Steady drum of Trump’s anti-Germany remarks raises questions
BERLIN (AP) — The steady drum of anti-German rhetoric from the United States, one of the country’s traditionally closest friends, has people wondering whether to get ready for a messy breakup.
First, it was then-candidate Donald Trump’s campaign trail contention that Chancellor Angela Merkel was “ruining Germany” with her decision to allow in more than 1 million asylum-seekers in 2015 and 2016. Then, as president, came his repeated criticism of the German export surplus with a focus on its popular car brands like Mercedes, BMW and Volkswagen, and the accusation Berlin is shirking its NATO obligations by spending too little on defense.
So everyone thought they were prepared for Trump’s arrival at the NATO summit, but were still taken aback by his attack on Germany’s energy policy and joint gas pipeline venture with Moscow, which he said it leaves Berlin “totally controlled” and “captive to Russia.”
“Trump at NATO Summit: It’s not just bad, it’s a catastrophe,” the influential Sueddeutsche Zeitung headlined its story online.
On the streets of Berlin, people were just shaking their heads.
“A lot of porcelain’s being broken at the moment and I think, unfortunately, it will take a while until things that have been broken are fixed again,” said Sven Halldorn, 52.
“He should concentrate on his own country before he judges others,” added Nicole Urban, 26, echoing a widespread sentiment among Germans.
Many of the issues are not new; former President Barack Obama, who enjoyed a close relationship with Merkel, was critical of the German export surplus, its defense spending and the Nord Stream 2 pipeline project with Russia.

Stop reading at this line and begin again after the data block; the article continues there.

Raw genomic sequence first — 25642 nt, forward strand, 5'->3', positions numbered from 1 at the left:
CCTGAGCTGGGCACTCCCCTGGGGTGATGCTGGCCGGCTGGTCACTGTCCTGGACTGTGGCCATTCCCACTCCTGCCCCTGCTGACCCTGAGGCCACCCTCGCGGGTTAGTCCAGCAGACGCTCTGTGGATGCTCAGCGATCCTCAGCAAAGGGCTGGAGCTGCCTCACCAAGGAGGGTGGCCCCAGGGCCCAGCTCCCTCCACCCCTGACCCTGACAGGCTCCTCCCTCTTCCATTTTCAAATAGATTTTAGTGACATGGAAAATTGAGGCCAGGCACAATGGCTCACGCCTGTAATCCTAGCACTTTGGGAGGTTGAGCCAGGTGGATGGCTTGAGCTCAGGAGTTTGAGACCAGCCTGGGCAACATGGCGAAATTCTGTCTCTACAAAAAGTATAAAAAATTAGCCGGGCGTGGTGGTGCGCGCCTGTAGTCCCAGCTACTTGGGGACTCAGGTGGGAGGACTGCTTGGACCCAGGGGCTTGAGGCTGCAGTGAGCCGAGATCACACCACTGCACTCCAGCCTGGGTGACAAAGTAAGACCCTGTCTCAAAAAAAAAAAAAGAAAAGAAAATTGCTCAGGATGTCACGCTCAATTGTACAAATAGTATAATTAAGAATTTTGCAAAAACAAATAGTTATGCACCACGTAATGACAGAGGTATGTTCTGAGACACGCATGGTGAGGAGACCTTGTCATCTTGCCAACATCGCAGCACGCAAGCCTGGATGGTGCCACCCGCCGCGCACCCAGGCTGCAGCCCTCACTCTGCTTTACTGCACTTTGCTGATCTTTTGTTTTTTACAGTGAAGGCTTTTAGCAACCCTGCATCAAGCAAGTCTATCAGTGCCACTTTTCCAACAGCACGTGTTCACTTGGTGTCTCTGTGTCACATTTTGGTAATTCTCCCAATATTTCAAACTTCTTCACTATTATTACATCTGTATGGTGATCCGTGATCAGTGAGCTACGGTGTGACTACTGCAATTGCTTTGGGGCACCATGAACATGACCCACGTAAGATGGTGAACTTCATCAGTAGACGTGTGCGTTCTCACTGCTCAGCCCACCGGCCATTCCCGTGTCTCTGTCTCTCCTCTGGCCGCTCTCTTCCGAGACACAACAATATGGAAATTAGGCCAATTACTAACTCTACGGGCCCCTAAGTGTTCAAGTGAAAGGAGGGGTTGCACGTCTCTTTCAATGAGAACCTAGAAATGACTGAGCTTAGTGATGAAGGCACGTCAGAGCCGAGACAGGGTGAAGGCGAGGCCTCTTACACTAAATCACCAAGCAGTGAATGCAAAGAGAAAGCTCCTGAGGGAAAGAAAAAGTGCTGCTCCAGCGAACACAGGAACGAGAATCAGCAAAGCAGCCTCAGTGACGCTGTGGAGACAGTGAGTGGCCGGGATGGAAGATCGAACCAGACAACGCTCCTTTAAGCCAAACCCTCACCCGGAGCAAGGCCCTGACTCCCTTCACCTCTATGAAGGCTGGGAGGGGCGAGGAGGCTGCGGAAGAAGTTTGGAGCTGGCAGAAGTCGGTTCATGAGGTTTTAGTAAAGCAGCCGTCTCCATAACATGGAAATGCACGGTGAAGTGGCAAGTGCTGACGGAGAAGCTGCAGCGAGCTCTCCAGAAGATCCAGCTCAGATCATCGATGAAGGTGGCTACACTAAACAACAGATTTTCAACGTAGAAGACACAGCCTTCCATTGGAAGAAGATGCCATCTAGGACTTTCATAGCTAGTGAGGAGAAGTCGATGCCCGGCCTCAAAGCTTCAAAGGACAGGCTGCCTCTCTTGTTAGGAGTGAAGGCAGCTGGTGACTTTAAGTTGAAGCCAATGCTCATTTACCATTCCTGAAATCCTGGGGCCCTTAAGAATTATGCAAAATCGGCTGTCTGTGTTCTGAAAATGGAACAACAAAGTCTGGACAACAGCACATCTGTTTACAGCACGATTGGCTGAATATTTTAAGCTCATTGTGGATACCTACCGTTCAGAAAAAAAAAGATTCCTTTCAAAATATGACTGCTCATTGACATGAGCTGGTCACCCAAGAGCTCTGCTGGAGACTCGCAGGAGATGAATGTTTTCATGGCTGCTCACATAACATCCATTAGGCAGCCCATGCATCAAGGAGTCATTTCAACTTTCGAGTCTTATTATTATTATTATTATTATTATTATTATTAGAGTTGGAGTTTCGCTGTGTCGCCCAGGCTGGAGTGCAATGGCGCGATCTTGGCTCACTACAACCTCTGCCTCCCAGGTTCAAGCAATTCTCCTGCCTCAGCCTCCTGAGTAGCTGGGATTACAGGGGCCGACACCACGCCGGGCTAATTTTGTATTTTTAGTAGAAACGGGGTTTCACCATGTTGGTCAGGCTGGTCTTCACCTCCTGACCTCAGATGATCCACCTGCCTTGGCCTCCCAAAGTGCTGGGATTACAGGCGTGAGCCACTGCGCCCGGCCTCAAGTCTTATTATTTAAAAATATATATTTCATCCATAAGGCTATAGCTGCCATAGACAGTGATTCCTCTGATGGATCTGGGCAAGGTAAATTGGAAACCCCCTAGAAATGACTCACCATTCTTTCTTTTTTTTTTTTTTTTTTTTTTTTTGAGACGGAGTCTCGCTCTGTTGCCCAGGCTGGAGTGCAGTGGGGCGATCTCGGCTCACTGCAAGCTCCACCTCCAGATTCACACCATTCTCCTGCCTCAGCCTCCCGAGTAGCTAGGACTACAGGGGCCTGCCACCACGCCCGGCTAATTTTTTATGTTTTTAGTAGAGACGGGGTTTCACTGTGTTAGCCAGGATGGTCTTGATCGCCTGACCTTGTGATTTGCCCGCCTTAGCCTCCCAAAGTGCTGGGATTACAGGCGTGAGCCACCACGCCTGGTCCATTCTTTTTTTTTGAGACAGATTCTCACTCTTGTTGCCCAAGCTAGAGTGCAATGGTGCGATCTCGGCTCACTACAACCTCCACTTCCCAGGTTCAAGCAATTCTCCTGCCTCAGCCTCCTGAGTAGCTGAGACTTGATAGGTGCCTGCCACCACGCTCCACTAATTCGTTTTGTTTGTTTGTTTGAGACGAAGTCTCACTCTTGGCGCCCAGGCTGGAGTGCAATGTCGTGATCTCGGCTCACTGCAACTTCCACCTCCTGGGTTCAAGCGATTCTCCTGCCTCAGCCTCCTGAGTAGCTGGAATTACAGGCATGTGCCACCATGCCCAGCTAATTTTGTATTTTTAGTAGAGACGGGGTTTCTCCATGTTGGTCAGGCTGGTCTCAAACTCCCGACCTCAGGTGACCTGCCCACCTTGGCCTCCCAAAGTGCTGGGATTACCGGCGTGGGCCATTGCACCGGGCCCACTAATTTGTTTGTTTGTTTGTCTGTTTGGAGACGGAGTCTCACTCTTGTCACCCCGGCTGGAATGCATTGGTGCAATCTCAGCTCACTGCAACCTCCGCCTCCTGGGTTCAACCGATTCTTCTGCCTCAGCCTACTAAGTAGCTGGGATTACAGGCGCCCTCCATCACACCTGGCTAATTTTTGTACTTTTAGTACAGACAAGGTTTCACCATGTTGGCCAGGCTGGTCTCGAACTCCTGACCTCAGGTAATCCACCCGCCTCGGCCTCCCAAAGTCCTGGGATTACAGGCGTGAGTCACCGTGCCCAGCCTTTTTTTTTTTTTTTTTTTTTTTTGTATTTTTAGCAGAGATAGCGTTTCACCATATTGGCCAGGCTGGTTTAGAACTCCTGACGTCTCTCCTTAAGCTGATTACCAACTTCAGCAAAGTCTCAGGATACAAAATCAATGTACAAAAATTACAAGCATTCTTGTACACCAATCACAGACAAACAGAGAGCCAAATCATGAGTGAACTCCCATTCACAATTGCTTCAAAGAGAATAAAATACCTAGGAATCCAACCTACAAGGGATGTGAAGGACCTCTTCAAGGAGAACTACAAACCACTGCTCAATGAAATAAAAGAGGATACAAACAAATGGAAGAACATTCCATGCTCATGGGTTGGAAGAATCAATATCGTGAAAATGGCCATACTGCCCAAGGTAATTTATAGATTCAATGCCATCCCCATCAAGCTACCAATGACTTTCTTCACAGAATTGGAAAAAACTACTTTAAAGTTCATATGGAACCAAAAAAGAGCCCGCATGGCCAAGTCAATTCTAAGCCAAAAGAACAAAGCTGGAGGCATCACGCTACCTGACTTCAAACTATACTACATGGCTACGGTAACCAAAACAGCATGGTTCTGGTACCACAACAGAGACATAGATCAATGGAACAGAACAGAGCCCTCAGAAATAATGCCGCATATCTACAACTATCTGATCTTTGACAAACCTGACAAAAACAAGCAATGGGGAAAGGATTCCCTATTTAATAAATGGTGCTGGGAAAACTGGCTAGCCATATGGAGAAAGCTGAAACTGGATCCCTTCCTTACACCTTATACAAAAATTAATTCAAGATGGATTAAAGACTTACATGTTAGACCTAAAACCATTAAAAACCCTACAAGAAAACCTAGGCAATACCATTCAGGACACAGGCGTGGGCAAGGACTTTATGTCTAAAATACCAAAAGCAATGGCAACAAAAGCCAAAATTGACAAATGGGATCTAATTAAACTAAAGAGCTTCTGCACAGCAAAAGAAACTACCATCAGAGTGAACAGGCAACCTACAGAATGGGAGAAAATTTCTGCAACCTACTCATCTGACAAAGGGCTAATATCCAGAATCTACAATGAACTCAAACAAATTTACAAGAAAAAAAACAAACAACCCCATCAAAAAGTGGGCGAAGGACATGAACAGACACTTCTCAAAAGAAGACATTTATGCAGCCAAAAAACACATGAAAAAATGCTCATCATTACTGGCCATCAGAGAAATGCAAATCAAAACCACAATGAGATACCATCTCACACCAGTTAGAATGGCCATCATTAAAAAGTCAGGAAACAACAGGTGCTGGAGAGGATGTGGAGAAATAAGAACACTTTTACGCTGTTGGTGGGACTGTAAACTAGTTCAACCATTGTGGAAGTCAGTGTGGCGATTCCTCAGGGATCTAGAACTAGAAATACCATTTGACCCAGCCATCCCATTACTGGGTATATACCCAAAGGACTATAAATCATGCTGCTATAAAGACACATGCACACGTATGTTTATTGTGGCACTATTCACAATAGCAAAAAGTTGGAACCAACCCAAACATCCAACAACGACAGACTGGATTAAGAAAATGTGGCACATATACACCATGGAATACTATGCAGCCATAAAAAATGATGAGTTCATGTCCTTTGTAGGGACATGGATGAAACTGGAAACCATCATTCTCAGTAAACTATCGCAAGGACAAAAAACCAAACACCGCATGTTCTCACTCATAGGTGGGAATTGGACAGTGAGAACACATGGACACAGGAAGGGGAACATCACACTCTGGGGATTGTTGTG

But Trump’s increasingly vitriolic tone on those issues, plus his criticism of Merkel’s migration policies and his decisions to pull out of agreements dear to Germany like the deal meant to prevent Iran from getting a nuclear weapon and the Paris climate accord, have many questioning what comes next.
“It’s an attitude that long term for the German-American relationship is anything but helpful,” lawmaker Rolf Muetzenich, a foreign affairs expert with Chancellor Angela Merkel’s junior coalition Social Democrats, told the Berliner Zeitung newspaper.
Backing up a step, however, it may be premature to write off the German-American or NATO alliance as some pundits have already been speculating about, said Jessica Gienow-Hecht, a historian of international relations at Berlin’s Free University.
“How can you make that point with the little evidence that you have and the fact that there is no alternative planning on the table?” she said. “To me, this is almost like propaganda, it really tells you how far out we’re getting here and what sort of an influence that Trump is able to exert.”